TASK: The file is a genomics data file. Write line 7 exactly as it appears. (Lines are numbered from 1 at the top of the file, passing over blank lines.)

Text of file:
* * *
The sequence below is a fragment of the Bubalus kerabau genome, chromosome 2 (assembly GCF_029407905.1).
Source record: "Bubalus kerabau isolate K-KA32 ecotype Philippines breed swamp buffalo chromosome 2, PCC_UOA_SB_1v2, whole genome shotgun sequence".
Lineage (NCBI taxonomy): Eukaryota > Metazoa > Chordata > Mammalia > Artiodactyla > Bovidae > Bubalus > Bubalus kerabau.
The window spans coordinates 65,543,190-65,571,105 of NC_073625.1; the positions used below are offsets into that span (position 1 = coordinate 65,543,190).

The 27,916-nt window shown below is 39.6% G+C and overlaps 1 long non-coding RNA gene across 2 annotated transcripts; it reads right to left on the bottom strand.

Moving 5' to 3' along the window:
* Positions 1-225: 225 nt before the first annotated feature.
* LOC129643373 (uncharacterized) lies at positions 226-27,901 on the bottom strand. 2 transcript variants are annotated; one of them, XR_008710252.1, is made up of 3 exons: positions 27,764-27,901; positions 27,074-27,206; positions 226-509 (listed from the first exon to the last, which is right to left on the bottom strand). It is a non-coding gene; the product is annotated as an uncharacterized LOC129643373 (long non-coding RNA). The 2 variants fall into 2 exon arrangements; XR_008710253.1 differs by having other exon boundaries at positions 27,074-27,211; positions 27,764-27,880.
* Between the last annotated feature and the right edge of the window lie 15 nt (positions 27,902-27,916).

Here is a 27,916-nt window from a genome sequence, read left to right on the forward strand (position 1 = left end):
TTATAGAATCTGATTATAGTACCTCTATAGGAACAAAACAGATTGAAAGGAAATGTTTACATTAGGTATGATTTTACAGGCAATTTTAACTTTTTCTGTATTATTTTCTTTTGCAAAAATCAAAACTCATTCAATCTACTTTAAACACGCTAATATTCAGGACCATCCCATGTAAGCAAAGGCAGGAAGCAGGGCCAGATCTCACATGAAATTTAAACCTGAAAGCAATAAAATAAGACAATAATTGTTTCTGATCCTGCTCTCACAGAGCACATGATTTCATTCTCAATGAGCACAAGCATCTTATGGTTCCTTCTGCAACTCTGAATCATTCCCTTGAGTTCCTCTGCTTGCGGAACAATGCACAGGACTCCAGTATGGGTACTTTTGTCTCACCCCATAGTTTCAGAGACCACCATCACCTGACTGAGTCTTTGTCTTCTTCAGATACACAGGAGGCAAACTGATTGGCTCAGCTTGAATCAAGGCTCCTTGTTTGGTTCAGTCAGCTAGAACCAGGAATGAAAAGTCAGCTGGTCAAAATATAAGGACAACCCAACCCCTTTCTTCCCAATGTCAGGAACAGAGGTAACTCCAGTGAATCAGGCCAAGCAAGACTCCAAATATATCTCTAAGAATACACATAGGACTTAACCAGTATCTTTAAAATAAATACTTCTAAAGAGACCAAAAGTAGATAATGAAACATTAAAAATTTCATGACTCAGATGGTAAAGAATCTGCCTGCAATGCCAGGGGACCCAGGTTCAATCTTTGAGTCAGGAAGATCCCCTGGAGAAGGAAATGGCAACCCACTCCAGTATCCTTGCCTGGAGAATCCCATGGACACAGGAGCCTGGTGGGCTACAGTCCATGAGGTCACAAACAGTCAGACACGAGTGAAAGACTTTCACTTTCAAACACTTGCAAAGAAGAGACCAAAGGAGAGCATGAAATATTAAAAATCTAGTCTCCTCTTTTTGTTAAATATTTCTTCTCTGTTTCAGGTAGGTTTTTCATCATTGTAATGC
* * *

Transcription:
* Positions 1-225: 225 nt before the first annotated feature.